Hits & Misses: 2015 Is a (Fish) Wrap | Hits & Misses | Salt Lake City | Salt Lake City Weekly

Hits & Misses: 2015 Is a (Fish) Wrap 

Also: Chaffetz Eyes His Future and The Smart Helmet

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2015 Is a (Fish) Wrap
Maybe they have to do it, what with the year-end festivities, staff vacations and a general lack of breaking news. But the New Year's news rehashes are frankly boring and predictable. People who died are still dead, people who lost political races are still defeated and the LDS Church is still making news in the LGBT community. Even Paul Rolly felt it necessary to continue his glorification of a recalcitrant teacher who bucked a system she just didn't like. Read The Salt Lake Tribune's letters to the editor, however, if you want to know how year-end wrap-ups should be done. One suggested making a poster of homicide victims, highlighting gun deaths. Another thanked the Trib for remembering a friend who died in an avalanche. Thanks, but it would have been nice to highlight avalanche dangers. In fact, that's it: Put the events of 2015 in context and tell the reader why they were important.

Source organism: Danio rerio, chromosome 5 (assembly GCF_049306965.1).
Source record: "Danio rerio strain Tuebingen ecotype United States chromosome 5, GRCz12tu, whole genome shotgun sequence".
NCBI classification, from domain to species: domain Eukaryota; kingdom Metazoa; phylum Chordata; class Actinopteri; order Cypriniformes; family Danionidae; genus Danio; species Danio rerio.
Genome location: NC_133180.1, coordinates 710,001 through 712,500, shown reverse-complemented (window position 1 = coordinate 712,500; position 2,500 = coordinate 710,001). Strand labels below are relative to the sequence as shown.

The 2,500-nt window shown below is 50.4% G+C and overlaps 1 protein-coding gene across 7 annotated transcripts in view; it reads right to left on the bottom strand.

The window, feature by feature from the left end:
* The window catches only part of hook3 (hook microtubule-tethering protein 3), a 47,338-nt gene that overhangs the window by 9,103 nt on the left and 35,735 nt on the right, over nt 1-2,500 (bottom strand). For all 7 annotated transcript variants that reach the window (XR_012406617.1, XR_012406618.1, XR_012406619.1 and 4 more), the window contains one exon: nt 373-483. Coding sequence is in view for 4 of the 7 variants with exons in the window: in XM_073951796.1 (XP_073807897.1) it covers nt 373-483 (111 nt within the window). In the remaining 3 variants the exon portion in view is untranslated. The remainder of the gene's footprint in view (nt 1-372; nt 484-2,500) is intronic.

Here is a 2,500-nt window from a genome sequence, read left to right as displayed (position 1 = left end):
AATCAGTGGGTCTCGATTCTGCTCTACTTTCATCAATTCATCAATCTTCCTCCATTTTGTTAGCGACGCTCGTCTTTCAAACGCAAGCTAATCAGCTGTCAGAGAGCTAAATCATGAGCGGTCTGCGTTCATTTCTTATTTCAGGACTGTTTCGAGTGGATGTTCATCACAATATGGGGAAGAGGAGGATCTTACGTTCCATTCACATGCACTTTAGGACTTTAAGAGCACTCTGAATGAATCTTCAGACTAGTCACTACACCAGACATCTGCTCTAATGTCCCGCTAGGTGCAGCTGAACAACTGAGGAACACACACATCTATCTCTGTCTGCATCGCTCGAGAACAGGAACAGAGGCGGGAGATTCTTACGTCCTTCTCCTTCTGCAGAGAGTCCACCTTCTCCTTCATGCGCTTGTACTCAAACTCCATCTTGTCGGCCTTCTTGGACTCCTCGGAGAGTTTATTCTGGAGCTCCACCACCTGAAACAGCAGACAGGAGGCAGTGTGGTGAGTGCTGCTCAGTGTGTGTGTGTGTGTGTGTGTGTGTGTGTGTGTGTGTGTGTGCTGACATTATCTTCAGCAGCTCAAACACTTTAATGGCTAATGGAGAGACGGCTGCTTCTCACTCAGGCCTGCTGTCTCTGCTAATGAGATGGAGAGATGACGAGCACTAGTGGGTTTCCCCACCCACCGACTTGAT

Chaffetz Eyes His Future
Is there no end to the ambitions of Rep. Jason Chaffetz? Now he's testing the waters for a 2020 run for governor, according to the Deseret News. It's not out of the question, of course. Gary Herbert likely won't be a factor, and unlike Chaffetz's quest to become Speaker of the House, there will be plenty of time for him to campaign. Here is the guy who started as then-Gov. Jon Huntsman Jr.'s chief of staff, ran a stunningly successful social media campaign to join Congress, latched onto some high-profile committees and then sought the speakership. Never mind that he spouts misinformation about Benghazi and Planned Parenthood. He's out there to serve. What's next? President of the U.S.?


The Smart Helmet
Perfect timing for the University of Utah to be developing a concussion football helmet, noted by the Deseret News. Good timing if you consider that more people will see Will Smith in the movie Concussion than will read the D-News. Smith plays the pathologist who diagnosed degenerative brain disease in football players. The U researchers are working on a "smart helmet" that will release air from bladders in the helmet, absorbing the shock of hard hits. Not that any blow to the head is good, but at least the helmet might soften the impact. Of particular interest would be "built-in radar" to give players warning of a "blindside" hit. The helmet could take up to 100,000 hits, which makes you wonder just what football players endure.

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